Q&Art with Russell Pirkle

This week: Allison Gilbert Bennett, actress and owner of Stitchville, knitting and fabric shop in downtown Ruston. You can find out more about  Stitchville on Facebook or at Stitchville.wordpress.com. This interview has been edited for length.

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 So, can you start by giving me a rundown of what all you do. I know you own Stitchville, and you're an actress, and you're also a teacher.

 Yes. At Stitchville we have fabrics and yarns for sale. And then I do custom sewing for people. Alterations, and some monogramming, other things like that. We also have a full line of sewing and knitting classes. So even if you've never touched a sewing machine, don't know what a bobbin is. I've got beginning classes for kids and adults. And we go all the way up, I now have a series where you can sew things for the home. And also I've gotten some more patterns in, to learn how to read patterns and sew your own clothes, which people are pretty interested in. So you can pretty much do anything.

 I was reading on your blog about the alpaca adventure. Could you talk about that?

 A couple of customers and I . . . I used to have some handspun yarns. And a lot of people enjoy having that unique, natural, sometimes naturally dyed yarn that really make a statement. So a couple of customers of mine found this alpaca farm out in Tululla or someplace. She contacted them, and we went and met them in Monroe. And they brought sacks of blankets that they had sheared off the alpacas. So we sifted through those for a while, and we've been washing them. And I started spinning mine. It's slow going, but it's interesting. I'm learning a lot about yarn and fibers. I'm realizing why people didn't have a lot of outfits back then, haha, when they had to actually get the sheep and shear it and wash it and spin the wool. It's a labor. But it's kind of fun. I'm actually going to look into starting teaching some drop spindle classes, where people can get the spindle and get some, it's called roving when it's all been prepared to spin. And I'm going to start looking into getting some prepared rovings and teach some spinning classes, so people can make their own handspuns. It's really not hard.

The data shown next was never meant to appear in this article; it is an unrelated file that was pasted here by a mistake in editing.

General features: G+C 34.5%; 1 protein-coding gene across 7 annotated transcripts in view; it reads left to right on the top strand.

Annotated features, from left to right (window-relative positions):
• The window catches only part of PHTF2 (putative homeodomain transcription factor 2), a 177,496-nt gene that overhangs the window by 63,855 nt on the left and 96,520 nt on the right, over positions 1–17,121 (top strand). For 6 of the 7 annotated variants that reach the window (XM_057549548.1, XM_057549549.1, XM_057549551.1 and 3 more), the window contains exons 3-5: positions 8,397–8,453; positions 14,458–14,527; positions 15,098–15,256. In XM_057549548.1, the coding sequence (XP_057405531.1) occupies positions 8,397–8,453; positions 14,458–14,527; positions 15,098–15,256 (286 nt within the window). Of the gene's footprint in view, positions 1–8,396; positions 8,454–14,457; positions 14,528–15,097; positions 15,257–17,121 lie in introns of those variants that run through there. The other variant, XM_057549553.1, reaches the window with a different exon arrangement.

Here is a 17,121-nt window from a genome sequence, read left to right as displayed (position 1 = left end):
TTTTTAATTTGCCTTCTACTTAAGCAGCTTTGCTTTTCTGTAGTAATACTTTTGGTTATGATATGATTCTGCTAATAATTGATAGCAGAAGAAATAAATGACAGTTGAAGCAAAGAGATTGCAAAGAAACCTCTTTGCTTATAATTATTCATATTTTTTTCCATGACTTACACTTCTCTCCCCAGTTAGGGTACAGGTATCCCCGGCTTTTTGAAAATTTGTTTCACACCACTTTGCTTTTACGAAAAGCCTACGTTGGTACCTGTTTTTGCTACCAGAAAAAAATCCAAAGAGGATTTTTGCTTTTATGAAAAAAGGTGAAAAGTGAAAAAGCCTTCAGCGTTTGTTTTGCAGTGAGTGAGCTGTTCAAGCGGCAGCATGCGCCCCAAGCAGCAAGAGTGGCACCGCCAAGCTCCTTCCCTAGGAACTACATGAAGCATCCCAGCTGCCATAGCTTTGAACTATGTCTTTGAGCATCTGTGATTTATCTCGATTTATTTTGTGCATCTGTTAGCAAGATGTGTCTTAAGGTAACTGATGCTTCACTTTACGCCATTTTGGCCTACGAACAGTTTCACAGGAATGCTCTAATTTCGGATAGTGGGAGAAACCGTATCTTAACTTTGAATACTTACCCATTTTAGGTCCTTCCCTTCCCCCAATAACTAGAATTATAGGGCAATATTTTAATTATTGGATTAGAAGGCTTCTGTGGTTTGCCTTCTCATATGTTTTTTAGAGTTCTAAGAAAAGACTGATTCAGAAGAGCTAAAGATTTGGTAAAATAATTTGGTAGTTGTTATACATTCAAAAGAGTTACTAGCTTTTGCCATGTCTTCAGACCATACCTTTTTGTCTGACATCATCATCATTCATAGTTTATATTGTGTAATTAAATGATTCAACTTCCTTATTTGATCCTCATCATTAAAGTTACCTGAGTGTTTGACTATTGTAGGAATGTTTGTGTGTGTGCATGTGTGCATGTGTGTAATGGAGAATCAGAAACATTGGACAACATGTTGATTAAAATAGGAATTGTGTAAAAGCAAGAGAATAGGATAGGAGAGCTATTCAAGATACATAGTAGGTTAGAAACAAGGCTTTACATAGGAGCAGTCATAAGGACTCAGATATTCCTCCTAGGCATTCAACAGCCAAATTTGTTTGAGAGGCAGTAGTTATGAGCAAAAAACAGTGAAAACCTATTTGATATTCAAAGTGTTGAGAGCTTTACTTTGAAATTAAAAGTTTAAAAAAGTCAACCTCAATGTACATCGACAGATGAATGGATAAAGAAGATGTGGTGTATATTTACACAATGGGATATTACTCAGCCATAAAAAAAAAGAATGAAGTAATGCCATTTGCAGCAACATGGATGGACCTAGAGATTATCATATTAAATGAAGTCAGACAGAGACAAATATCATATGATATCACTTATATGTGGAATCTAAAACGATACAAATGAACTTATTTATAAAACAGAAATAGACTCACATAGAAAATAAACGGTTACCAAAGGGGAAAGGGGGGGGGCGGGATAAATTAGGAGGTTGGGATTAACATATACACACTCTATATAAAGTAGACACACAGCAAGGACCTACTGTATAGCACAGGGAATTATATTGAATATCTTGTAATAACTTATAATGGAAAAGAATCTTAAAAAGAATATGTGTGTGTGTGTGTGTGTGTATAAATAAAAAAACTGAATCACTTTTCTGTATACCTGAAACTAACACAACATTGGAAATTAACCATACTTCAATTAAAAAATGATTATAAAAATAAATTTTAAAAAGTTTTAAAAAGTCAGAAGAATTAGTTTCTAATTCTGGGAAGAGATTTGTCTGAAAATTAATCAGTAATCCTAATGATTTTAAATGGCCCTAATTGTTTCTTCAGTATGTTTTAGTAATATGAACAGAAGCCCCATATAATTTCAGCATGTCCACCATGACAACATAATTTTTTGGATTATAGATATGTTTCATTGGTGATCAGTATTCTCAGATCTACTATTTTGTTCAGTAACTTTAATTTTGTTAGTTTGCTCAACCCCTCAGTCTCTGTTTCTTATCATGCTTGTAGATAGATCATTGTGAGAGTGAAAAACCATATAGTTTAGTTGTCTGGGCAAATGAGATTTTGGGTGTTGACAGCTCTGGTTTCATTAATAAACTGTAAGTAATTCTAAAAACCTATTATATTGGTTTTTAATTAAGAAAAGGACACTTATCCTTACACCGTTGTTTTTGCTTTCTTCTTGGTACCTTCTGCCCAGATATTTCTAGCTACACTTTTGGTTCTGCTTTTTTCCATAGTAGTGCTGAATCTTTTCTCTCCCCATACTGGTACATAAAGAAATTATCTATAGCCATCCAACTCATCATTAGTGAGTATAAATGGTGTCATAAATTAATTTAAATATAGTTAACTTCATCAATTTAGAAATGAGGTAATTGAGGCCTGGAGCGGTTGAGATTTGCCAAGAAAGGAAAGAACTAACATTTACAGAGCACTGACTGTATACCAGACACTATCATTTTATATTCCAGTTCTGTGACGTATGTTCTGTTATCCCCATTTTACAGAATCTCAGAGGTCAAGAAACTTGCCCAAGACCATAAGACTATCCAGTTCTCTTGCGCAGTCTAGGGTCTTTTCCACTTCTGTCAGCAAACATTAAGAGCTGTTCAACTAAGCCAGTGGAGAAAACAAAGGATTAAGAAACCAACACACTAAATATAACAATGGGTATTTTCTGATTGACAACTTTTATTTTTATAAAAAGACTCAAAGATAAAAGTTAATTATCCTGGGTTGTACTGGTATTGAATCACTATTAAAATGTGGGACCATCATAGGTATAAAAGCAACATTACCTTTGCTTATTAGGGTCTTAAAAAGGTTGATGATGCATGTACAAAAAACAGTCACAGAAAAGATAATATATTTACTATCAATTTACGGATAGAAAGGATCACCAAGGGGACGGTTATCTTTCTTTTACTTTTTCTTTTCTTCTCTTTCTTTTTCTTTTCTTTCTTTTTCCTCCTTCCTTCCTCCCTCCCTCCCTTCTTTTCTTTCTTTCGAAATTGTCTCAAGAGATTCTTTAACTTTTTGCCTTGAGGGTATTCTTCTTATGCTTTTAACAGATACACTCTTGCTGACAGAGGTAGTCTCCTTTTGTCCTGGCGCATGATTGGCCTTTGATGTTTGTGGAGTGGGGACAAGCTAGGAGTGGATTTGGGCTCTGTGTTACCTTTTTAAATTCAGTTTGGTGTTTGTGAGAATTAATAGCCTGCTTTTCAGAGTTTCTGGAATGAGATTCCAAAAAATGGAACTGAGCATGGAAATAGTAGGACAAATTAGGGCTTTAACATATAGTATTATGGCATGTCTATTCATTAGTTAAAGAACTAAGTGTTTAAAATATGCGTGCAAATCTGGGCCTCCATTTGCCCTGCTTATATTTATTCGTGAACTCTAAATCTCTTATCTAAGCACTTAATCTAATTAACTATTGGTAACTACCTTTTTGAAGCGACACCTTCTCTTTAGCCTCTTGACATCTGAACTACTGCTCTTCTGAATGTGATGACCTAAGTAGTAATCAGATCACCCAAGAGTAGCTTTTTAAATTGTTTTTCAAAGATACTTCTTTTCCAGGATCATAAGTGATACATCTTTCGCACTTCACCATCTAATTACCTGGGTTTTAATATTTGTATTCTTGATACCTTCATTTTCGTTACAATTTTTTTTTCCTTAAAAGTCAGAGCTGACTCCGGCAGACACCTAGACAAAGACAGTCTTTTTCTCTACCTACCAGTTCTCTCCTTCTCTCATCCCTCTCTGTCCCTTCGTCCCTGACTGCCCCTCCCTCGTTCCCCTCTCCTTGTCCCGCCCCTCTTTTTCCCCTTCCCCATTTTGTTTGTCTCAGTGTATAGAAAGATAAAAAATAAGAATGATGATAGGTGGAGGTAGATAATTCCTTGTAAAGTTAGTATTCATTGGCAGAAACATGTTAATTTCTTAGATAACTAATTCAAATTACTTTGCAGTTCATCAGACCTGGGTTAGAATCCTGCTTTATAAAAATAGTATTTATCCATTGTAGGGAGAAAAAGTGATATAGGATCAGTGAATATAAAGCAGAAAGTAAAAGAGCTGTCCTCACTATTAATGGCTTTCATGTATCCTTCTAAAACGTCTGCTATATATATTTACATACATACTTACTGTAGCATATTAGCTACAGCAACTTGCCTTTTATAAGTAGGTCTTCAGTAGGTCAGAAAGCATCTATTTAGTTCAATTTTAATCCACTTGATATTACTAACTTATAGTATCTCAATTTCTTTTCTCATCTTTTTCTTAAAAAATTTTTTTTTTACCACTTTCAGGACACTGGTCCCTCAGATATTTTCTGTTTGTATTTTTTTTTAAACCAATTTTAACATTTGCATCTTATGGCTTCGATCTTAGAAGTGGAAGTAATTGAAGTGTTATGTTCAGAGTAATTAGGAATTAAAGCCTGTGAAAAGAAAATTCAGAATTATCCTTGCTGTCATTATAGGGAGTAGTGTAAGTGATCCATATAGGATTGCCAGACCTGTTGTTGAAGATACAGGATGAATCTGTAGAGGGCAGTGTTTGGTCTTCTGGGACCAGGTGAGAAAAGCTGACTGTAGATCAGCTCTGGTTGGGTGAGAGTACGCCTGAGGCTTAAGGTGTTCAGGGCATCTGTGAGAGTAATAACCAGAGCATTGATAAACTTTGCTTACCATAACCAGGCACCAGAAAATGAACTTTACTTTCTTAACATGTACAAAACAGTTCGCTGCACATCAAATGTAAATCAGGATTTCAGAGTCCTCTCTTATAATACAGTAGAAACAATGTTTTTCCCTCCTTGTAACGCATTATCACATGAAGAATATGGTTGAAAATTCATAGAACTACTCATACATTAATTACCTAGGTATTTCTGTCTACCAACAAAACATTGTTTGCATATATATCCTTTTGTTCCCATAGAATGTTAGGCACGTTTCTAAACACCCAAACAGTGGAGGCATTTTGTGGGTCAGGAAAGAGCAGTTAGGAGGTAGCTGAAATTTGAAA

How did the desire to open a fabric shop come about?

 I don't know. It's something that I've been wanting to do for a while. Years ago, right after I graduated college, which I graduated in theatre here in Tech, I worked at Fabulous Fabrics, which she had a shop here in town. Now she's just in Monroe. I worked in the costume shop at Tech, so I learned a lot about sewing and fabrics and all that. But working at that fabric shop, I got to see all the fabrics, and see what they were doing, people who'd come in, what their ideas were. It got me interested. And after that, my husband and I got married and we moved overseas. He was in the army. And I did a lot of sewing over there. I wanted to open a shop, but we were on an army post overseas, and it was not possible to do it there. So I did a lot of sewing out of our apartment. Just different things. And every time we would come back to the states, I would go and buy a suitcase worth of fabric and bring it back with me. So I started kind of hoarding fabrics. Finally whenever we moved back to Ruston, I'd still been sewing. I couldn't find a job that I wanted bad enough to spend my days there. And I felt like there was a niche in Ruston that needed to be filled. With a different feel of a fabric store. For the people who don't know how to sew. Normal people who don't know how to sew don't walk into a fabric store because it's very overwhelming. So I wanted to create an environment for people who have ideas and just don't know how to complete them yet. It's like taking an art class. You have all these ideas, and you just don't have it in your fingers. You don't think that way. I wanted to create an environment that is both inspiring and just unassuming, I guess. For somebody to be able to walk in and say 'I would like to learn how to do that!' And I can say 'I can help you!' You know. I'm not a person who has a lot of ideas. I am, but I'm a person who likes to talk to people about their ideas and feed off of that. And watch ideas grow into something that you can make with your own hands. I just think there's such a fulfilling thing about starting with raw materials and ending with a finished product. You've got this new skillset now.